From All of us Here at Good Reads With Ronna - We're Sending Our Best…
“It felt like Father’s Day,” according to our guest reviewer, Rob Wheat.
We caught fish, fed a baby goat, rode a pony, had a picnic and enjoyed being together as a family in the warm sun.
Those types of experiences made up the book It’s the Best Day Ever, Dad! written by movie and television actress Brooke Shields (yes, that Brooke Shields) and is both cleverly and pointedly illustrated by Cori Doerrfeld.
The book captures a perfect day in the life of a father, who has two small daughters, the youngest coincidentally named Violet. During the day, the three decide to let mommy catch up on precious sleep as they conspire to make it the best day ever.
Daddy is gently awoken by “The Alarm Clock Girls” who help him shave, they all enjoy animal-shaped pancakes, play at the dog park, enjoy ice cream, learn responsibility, watch sports, draw with chalk in the park, have a tea party, help with dinner, watch the stars and collectively fall into a contented sleep…
While engaging in all those activities during a single day might be ambitious for even the most well-intended father, the book skillfully provides subtle suggestions for both rookie and veteran dads on outings with their young girls while also relaying important parental lessons.
Each of the outings or activities are simple, and yet memorable as examples of how fathers and daughters (and mothers and sons) can plan out activities that will have an important and lasting impact on one’s children.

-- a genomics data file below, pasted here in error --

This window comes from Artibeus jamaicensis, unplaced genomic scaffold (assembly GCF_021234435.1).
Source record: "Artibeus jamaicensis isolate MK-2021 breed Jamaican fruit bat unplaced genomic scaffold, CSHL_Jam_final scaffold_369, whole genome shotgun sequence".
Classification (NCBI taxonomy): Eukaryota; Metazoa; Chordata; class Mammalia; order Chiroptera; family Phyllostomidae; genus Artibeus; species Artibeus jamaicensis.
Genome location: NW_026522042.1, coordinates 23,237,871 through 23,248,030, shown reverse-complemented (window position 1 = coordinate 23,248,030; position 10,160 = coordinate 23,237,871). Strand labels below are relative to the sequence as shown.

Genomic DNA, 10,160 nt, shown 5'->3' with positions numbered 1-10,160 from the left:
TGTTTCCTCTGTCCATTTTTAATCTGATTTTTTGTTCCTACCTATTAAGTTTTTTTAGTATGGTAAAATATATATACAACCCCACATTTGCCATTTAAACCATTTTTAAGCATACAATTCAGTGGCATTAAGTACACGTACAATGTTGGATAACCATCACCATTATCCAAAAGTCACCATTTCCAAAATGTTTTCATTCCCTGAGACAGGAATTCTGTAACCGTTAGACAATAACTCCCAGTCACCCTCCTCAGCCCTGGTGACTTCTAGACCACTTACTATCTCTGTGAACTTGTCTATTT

The girls in the book are young, but both are old enough to remember those perfect days with dad that ultimately provide an important foundation for self- esteem and how they will both view themselves and others in current and future relationships.
The impact parents have on their small children cannot be underestimated. And the book also provides simple, but almost inspiring suggestions on ways that dads can bond with their daughters.
These bonds eventually transcend time and distance, and the book leaves the reader with the emphasis that the daddy and the girls can have another “best day ever” tomorrow…
The illustrations masterfully capture both the delight and determination that young girls feel during a day with their fathers, and may be best embodied by the illustration where older sister Frankie helps pass on instructing her sister on taking care of the family dog – hers is a face of sheepish respect as she looks up at her father and takes in the responsibility, while Violet’s face is a mask of discipline and determination as it becomes her turn to learn how to feed and instruct the dog.
Instilling structure and responsibility within children also can’t be underestimated, and the book’s theme is illustrated by the 12-word quote on the back of the hardcover: “Every day can be Father’s Day when you spend it with Dad.”